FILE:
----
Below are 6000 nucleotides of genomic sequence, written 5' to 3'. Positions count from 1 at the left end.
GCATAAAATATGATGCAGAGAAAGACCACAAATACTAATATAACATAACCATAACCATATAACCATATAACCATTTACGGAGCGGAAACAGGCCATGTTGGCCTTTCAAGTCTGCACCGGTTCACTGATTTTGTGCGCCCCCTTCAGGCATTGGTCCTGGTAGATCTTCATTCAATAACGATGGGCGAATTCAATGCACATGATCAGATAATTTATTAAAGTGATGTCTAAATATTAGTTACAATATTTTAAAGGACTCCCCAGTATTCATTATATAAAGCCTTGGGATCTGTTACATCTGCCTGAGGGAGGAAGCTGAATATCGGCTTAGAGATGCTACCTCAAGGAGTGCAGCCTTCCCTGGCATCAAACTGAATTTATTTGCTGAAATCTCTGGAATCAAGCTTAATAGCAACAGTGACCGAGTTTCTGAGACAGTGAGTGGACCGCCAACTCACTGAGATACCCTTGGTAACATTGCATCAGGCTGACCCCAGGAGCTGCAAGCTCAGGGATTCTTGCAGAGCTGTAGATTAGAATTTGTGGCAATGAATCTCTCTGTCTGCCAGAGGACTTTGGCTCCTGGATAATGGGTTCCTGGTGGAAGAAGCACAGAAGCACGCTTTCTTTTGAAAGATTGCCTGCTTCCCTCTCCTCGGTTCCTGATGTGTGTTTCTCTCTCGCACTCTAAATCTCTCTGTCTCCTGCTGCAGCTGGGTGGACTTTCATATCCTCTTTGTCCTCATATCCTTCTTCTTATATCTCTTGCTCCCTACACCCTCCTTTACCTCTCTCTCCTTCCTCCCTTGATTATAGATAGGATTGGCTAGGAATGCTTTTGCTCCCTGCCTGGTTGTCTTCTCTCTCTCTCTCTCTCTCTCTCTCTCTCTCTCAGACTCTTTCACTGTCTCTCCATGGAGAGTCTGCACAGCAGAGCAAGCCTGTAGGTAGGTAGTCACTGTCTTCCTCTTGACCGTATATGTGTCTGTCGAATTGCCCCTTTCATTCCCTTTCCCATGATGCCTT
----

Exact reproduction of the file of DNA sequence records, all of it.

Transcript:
Below are 6000 nucleotides of genomic sequence, written 5' to 3'. Positions count from 1 at the left end.
GCATAAAATATGATGCAGAGAAAGACCACAAATACTAATATAACATAACCATAACCATATAACCATATAACCATTTACGGAGCGGAAACAGGCCATGTTGGCCTTTCAAGTCTGCACCGGTTCACTGATTTTGTGCGCCCCCTTCAGGCATTGGTCCTGGTAGATCTTCATTCAATAACGATGGGCGAATTCAATGCACATGATCAGATAATTTATTAAAGTGATGTCTAAATATTAGTTACAATATTTTAAAGGACTCCCCAGTATTCATTATATAAAGCCTTGGGATCTGTTACATCTGCCTGAGGGAGGAAGCTGAATATCGGCTTAGAGATGCTACCTCAAGGAGTGCAGCCTTCCCTGGCATCAAACTGAATTTATTTGCTGAAATCTCTGGAATCAAGCTTAATAGCAACAGTGACCGAGTTTCTGAGACAGTGAGTGGACCGCCAACTCACTGAGATACCCTTGGTAACATTGCATCAGGCTGACCCCAGGAGCTGCAAGCTCAGGGATTCTTGCAGAGCTGTAGATTAGAATTTGTGGCAATGAATCTCTCTGTCTGCCAGAGGACTTTGGCTCCTGGATAATGGGTTCCTGGTGGAAGAAGCACAGAAGCACGCTTTCTTTTGAAAGATTGCCTGCTTCCCTCTCCTCGGTTCCTGATGTGTGTTTCTCTCTCGCACTCTAAATCTCTCTGTCTCCTGCTGCAGCTGGGTGGACTTTCATATCCTCTTTGTCCTCATATCCTTCTTCTTATATCTCTTGCTCCCTACACCCTCCTTTACCTCTCTCTCCTTCCTCCCTTGATTATAGATAGGATTGGCTAGGAATGCTTTTGCTCCCTGCCTGGTTGTCTTCTCTCTCTCTCTCTCTCTCTCTCTCTCTCTCTCAGACTCTTTCACTGTCTCTCCATGGAGAGTCTGCACAGCAGAGCAAGCCTGTAGGTAGGTAGTCACTGTCTTCCTCTTGACCGTATATGTGTCTGTCGAATTGCCCCTTTCATTCCCTTTCCCATGATGCCTT